The Two Caravan Routes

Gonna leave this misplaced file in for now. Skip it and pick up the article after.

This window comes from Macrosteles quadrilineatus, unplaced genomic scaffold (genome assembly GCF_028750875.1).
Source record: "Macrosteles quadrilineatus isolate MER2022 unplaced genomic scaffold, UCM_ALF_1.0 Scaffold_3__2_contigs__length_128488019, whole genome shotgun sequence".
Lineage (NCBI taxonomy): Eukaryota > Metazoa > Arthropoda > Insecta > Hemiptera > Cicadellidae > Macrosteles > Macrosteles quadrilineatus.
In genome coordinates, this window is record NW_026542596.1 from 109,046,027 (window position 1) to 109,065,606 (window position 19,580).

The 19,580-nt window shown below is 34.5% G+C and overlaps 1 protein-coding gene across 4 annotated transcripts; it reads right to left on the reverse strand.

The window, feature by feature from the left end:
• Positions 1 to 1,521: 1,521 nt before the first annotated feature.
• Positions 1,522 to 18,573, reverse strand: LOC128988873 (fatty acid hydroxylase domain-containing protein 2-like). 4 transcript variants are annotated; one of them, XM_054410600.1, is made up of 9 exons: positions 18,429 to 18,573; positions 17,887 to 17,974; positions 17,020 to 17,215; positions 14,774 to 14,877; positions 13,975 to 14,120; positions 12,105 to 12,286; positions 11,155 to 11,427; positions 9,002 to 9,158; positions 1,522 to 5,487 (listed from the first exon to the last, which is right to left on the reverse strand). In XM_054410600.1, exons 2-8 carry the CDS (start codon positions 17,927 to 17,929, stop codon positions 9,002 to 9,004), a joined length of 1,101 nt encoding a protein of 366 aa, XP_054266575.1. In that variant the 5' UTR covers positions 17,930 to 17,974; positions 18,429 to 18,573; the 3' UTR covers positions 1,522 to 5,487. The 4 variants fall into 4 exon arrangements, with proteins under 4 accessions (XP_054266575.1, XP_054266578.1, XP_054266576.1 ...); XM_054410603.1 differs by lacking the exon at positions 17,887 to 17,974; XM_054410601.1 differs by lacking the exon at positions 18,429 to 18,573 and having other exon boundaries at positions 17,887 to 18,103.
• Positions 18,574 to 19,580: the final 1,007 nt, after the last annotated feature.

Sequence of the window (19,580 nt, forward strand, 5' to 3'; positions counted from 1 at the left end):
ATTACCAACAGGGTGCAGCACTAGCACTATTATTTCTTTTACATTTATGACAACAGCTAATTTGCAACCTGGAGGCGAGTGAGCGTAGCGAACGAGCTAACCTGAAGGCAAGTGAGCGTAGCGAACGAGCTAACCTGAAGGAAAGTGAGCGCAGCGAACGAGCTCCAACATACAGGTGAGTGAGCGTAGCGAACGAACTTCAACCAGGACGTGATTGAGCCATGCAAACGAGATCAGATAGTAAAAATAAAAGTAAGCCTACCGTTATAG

the arabian peninsula was crisscrossed with caravan routes. of these, two were important. the first ran alongside the persian gulf, then alongside the tigris [perhaps the author meant the euphrates, for it is hard to see why a west-bound caravan should travel alongside the tigris. -tr.] and then crossed the syrian desert towards palestine. it was properly called "the eastern route." the other route ran along the shore of the red sea and was properly called "the western route." on these two main routes, world trade ran between east and west carrying products and goods in both directions. these two routes provided the desert with income and prosperity. the peoples of the west, however, lived in total ignorance of the routes which their own trade took. none of them, or of their eastern neighbors, ever penetrated the desert territory unless it be the case of an adventurer who had no concern for his own life. a number of adventurers perished in trying the desert labyrinth in vain. the hardships which such travel entailed were unbearable except to those who had been accustomed to desert life from a tender age. a man accustomed to the luxuries of town living cannot be expected to bear the discomfort of these barren mountains separated from the red sea only by the narrow passages of tihamah [the narrow plain alongside the east coast of the red sea, separating the latter from the hijaz mountain chain and the desert beyond. -tr.], and leading through naked rocks to the apparently infinite expanse of most arid and desolate desert. a man accustomed to a political order guaranteeing the security of all inhabitants at all times cannot be expected to bear the terror and lawlessness of the desert, devoid as it is of political order, and whose inhabitants live as utterly independent tribes, clans nay individuals except where their relations to one another come under the jurisdiction of tribal law, or some ad hoc convention of a strong protector. the desert had never known any urban order such as we enjoy in our modern cities. its people lived in the shadow of retributive justice. they repelled attack by attack, and they sought to prevent aggression by the fear of counter-aggressions. the weak had no chance unless somebody took them under protection. such a life does not encourage anyone to try it, nor does it invite anyone to learn of it in any detail. that is why the arabian peninsula remained an unknown continent throughout the world until the circumstances of history permitted its people, after the advent of muhammad, may god's peace and blessing be upon him, to migrate and thus tell about their country and give the world the information it lacked.

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